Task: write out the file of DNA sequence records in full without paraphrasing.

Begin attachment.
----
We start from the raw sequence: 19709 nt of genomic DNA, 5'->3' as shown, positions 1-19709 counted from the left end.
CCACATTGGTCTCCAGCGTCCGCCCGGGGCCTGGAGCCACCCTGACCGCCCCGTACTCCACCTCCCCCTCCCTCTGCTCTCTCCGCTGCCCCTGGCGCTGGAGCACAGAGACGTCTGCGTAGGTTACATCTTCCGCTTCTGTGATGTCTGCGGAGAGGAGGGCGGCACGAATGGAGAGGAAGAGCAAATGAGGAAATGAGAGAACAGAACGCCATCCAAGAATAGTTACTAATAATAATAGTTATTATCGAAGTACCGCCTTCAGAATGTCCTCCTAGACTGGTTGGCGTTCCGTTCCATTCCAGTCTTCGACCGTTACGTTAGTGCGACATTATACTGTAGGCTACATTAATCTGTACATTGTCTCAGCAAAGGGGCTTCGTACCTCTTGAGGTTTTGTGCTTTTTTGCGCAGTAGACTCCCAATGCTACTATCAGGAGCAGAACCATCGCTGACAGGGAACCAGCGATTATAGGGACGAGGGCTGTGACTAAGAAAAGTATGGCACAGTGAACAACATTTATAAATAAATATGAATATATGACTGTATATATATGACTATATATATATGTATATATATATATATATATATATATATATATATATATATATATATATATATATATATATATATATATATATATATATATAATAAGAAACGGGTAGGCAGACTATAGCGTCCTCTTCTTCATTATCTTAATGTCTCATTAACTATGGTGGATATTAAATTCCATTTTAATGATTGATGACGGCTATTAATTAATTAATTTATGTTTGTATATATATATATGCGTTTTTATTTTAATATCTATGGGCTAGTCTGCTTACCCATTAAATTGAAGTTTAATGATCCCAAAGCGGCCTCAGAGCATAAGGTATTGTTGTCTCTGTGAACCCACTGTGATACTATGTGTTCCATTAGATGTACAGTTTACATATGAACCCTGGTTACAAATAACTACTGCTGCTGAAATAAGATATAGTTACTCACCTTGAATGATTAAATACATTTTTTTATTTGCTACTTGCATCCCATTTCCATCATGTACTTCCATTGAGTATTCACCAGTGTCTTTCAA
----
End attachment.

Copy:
We start from the raw sequence: 19709 nt of genomic DNA, 5'->3' as shown, positions 1-19709 counted from the left end.
CCACATTGGTCTCCAGCGTCCGCCCGGGGCCTGGAGCCACCCTGACCGCCCCGTACTCCACCTCCCCCTCCCTCTGCTCTCTCCGCTGCCCCTGGCGCTGGAGCACAGAGACGTCTGCGTAGGTTACATCTTCCGCTTCTGTGATGTCTGCGGAGAGGAGGGCGGCACGAATGGAGAGGAAGAGCAAATGAGGAAATGAGAGAACAGAACGCCATCCAAGAATAGTTACTAATAATAATAGTTATTATCGAAGTACCGCCTTCAGAATGTCCTCCTAGACTGGTTGGCGTTCCGTTCCATTCCAGTCTTCGACCGTTACGTTAGTGCGACATTATACTGTAGGCTACATTAATCTGTACATTGTCTCAGCAAAGGGGCTTCGTACCTCTTGAGGTTTTGTGCTTTTTTGCGCAGTAGACTCCCAATGCTACTATCAGGAGCAGAACCATCGCTGACAGGGAACCAGCGATTATAGGGACGAGGGCTGTGACTAAGAAAAGTATGGCACAGTGAACAACATTTATAAATAAATATGAATATATGACTGTATATATATGACTATATATATATGTATATATATATATATATATATATATATATATATATATATATATATATATATATATATATATATATATATATATATATATAATAAGAAACGGGTAGGCAGACTATAGCGTCCTCTTCTTCATTATCTTAATGTCTCATTAACTATGGTGGATATTAAATTCCATTTTAATGATTGATGACGGCTATTAATTAATTAATTTATGTTTGTATATATATATATGCGTTTTTATTTTAATATCTATGGGCTAGTCTGCTTACCCATTAAATTGAAGTTTAATGATCCCAAAGCGGCCTCAGAGCATAAGGTATTGTTGTCTCTGTGAACCCACTGTGATACTATGTGTTCCATTAGATGTACAGTTTACATATGAACCCTGGTTACAAATAACTACTGCTGCTGAAATAAGATATAGTTACTCACCTTGAATGATTAAATACATTTTTTTATTTGCTACTTGCATCCCATTTCCATCATGTACTTCCATTGAGTATTCACCAGTGTCTTTCAA